Fuel cell Postbuses: PostBus satisfied with project outcome
Press release, 1 February 2017
The PostBus project involving five fuel cell Postbuses in the region of Brugg has come to an end. Covering well over 1 million kilometres between them, the vehicles have demonstrated that it is feasible to use hydrogen in regional passenger transport.
PostBus has concluded its project involving five fuel cell Postbuses in the region of Brugg, with a positive outcome. The company was able to demonstrate that there are alternatives to using diesel buses in road-based public transport. Inside the Postbuses, fuel cells converted hydrogen into electricity, which was then used to power the vehicles. The vehicles emitted only steam. The fuel cell Postbuses were introduced to scheduled routes in the Brugg region between December 2011 and January 2017. PostBus tested the five vehicles within the framework of the CHIC European project (Clean Hydrogen in European Cities), a venture in which several European cities as well as the region of Brugg tested a total of 26 fuel cell buses. The project in Brugg was officially scheduled to run for five years and, as planned, PostBus has now ended the project after reaching this deadline.
Residents and passengers appreciate the low noise levels
Passengers and drivers alike were pleased with the vehicles, as they proved to be a quiet and smooth ride. Residents along the PostBus routes also found it a positive aspect of the project that the vehicles were less obtrusive than diesel buses. PostBus, in turn, benefited from the regular discussion with international experts, from the scientific support provided by project partners and from the broad public and media interest.
The fuel cell Postbuses were also used at special events, such as the WEF in Davos or the Locarno Film Festival. The five vehicles covered a total of 1.3 million kilometres between them, reducing CO2 emissions by 1,600 tonnes compared with diesel vehicles. This means that PostBus achieved 80% of its original aim to save 2,000 tonnes of CO2.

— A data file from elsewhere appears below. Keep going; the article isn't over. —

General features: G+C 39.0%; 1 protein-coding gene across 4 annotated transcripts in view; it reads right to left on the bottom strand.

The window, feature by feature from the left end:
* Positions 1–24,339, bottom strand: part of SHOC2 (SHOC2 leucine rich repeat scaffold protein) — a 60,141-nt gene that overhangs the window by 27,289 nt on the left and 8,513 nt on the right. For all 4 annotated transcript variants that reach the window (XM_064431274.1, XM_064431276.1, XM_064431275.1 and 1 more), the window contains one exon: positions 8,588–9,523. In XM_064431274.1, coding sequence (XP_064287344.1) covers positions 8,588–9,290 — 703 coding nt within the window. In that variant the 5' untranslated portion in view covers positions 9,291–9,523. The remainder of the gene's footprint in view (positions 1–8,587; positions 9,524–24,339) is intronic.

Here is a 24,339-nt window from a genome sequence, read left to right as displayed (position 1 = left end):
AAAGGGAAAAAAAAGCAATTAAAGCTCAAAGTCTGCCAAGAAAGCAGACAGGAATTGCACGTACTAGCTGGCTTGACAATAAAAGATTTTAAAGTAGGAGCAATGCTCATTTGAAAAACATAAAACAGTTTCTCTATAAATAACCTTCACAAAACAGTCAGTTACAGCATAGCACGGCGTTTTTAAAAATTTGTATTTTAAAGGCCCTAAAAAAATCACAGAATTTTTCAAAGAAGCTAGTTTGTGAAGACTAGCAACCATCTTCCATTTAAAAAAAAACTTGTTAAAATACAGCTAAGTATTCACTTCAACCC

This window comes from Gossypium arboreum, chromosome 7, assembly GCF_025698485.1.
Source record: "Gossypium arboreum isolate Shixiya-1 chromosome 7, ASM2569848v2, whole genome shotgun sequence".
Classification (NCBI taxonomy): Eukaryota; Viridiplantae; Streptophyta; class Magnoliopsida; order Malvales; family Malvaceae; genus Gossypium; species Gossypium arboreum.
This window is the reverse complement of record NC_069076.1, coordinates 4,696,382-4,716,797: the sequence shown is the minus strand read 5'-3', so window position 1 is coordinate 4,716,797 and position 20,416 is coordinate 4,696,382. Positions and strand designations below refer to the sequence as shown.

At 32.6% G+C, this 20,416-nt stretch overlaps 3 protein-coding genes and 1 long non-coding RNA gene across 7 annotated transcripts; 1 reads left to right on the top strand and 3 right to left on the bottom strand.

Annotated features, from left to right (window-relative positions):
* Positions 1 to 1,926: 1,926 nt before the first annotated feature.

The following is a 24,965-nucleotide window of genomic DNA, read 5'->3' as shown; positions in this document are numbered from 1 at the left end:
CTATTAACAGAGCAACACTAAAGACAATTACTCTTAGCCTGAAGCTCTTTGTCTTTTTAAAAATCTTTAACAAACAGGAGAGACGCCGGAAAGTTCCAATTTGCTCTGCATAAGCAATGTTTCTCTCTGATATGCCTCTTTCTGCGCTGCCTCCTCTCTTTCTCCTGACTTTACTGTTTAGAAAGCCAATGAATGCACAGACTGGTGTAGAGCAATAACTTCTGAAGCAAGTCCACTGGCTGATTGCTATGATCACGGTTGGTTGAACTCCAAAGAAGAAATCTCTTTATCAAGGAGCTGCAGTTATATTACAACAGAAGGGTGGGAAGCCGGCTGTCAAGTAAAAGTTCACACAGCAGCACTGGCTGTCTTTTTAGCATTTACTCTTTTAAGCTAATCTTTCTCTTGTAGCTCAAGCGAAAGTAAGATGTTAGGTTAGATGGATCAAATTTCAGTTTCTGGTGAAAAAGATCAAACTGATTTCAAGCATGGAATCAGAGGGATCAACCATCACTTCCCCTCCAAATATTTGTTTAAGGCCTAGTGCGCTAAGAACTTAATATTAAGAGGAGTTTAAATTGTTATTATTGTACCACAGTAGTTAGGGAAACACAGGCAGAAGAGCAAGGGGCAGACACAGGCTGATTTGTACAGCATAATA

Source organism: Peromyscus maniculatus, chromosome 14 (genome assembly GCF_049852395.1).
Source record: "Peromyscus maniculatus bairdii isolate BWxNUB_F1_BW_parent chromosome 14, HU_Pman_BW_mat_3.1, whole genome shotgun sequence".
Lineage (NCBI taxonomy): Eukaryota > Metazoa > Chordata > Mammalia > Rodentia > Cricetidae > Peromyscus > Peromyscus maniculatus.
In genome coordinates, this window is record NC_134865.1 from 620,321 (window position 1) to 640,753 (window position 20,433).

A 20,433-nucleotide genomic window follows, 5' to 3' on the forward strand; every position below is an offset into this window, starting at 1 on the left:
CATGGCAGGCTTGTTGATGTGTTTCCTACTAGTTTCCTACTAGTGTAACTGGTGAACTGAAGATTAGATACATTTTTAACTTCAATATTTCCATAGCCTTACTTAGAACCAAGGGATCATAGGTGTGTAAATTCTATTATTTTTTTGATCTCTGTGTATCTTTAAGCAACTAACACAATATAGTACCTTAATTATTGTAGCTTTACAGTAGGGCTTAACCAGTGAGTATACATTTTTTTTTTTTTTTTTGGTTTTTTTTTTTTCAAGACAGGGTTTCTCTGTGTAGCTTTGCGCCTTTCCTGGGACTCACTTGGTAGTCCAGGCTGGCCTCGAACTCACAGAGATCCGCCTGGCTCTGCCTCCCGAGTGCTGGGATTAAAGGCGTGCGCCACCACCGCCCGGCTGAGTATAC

A challenging project
The last five years also saw their share of challenges, which is common for such a project. Maintenance costs for both the vehicles and the filling station were comparatively high. At the filling station, these costs were primarily related to the compressors.
Five years after starting the project, the economic viability of the fuel cell Postbuses has not yet reached the desired level. Following an extended period of stagnation on the vehicle market, the sector has recently made efforts to introduce new hydrogen-powered vehicles. However, purchase prices are still considerably higher than for diesel or diesel hybrid buses. There are also striking differences when it comes to operating costs. This lack of profitability is one of the main reasons why PostBus has decided not to extend the project. PostBus is committed to a policy of moderation when it comes to purchasers and public resources. Furthermore, an extension of the project would not have led to any new findings concerning the central issues. Finally, as the vehicles are only prototypes, procuring spare parts for the vehicles would have become more difficult in the coming years.
PostBus believes in the future of electrotechnology and hydrogen technology, and will continue to keep a close eye on the market. The objectives are clear: the company is looking to increase its CO2 efficiency in the medium term and move away from fossil fuels in the long term. For this reason, PostBus welcomes the decision of PostBus operator Voegtlin-Meyer AG to install a hydrogen pump in Brugg when it replaces the hydrogen filling station with a conventional one. The option thus remains open for PostBus to refill new fuel cell Postbuses within the region of Brugg in the future.
Projects with electric buses
Alternative drives remain a focal point for PostBus. The company has already gained valuable experience with diesel hybrid Postbuses, 36 of which are now being used across Switzerland. In the spring of 2017, longer test phases for electric buses (battery-powered buses) will also start in Sarnen and Interlaken, with the aim of examining how well the electric-only buses cope with the variations in topography. Two electric buses have been in operation in Saas-Fee since December 2016, transporting winter athletes from the car park and bus terminal to the valley station of the mountain railways. The buses will be used there until April 2017 when the winter season comes to an end and may be used again in the future should feedback prove to be positive.
This project involving five fuel cell Postbuses would not have been possible without the support of its partners. The CHIC Project, the Canton of Aargau (using lottery funding) and the Swiss Federal Office of Energy (SFOE) all provided considerable financial support. The Swiss Federal Laboratories for Materials Testing and Research (EMPA) and the Paul Scherrer Institute helped with the planning and execution of the filling station, while also providing valuable expert insight over the course of the project. Carbagas built and maintained the filling station. Industrielle Betriebe Brugg (IBB) ensured a sufficient supply of power using renewable energy. PostBus operator Voegtlin-Meyer AG worked with PostBus to ensure smooth operation of the vehicles. And EvoBus (a Daimler subsidiary) provided the five vehicles. Finally, PostBus would like to thank the city of Brugg for supporting the project with openness and genuine interest.